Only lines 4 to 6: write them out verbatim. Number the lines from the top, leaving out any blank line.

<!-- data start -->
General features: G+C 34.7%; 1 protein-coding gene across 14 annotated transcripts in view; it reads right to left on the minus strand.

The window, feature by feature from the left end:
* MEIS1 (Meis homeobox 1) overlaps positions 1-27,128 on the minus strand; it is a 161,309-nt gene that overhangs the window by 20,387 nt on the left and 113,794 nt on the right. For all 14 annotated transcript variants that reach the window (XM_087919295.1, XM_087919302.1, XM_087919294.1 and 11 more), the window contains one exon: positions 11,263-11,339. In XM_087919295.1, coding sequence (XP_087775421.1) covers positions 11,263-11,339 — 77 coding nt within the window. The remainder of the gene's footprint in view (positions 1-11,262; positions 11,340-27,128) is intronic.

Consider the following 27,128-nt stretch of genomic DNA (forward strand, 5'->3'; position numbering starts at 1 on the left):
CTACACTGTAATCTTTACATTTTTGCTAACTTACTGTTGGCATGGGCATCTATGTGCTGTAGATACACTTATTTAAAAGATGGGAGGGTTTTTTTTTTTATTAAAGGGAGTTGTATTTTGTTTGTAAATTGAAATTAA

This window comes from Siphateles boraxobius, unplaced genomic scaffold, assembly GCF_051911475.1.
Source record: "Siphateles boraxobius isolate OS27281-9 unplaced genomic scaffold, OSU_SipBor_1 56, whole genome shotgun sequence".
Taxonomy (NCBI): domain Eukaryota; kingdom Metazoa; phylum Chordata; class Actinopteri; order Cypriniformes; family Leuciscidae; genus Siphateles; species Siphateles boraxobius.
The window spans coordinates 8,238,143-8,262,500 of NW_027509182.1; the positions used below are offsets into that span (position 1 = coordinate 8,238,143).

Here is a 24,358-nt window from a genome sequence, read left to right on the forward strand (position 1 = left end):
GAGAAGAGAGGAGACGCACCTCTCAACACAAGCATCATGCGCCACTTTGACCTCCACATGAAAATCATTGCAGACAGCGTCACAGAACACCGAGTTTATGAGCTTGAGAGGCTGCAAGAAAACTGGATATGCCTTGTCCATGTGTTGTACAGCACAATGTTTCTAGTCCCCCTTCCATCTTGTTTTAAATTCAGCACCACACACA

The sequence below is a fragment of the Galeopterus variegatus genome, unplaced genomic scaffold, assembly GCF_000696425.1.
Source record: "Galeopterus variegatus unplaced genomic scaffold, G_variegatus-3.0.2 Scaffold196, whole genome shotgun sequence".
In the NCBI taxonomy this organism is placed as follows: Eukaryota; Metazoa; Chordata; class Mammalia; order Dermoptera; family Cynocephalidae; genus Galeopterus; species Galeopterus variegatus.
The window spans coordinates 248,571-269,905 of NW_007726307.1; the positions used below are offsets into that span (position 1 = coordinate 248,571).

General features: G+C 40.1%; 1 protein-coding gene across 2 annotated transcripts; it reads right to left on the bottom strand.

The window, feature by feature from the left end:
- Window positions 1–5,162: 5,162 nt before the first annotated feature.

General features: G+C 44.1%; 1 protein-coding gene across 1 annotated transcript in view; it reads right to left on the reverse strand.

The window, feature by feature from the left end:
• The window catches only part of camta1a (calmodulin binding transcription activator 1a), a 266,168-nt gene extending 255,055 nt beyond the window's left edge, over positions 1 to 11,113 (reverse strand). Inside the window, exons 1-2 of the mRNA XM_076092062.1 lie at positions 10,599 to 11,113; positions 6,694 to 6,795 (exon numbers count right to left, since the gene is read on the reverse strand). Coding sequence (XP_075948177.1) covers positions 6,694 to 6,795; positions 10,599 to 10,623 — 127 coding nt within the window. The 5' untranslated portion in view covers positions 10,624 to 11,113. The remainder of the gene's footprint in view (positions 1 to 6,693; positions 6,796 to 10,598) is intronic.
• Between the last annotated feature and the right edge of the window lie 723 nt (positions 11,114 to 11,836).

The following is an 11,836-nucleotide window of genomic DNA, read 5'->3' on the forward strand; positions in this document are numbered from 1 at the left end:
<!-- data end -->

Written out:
Consider the following 27,128-nt stretch of genomic DNA (forward strand, 5'->3'; position numbering starts at 1 on the left):
CTACACTGTAATCTTTACATTTTTGCTAACTTACTGTTGGCATGGGCATCTATGTGCTGTAGATACACTTATTTAAAAGATGGGAGGGTTTTTTTTTTTATTAAAGGGAGTTGTATTTTGTTTGTAAATTGAAATTAA

This window comes from Siphateles boraxobius, unplaced genomic scaffold, assembly GCF_051911475.1.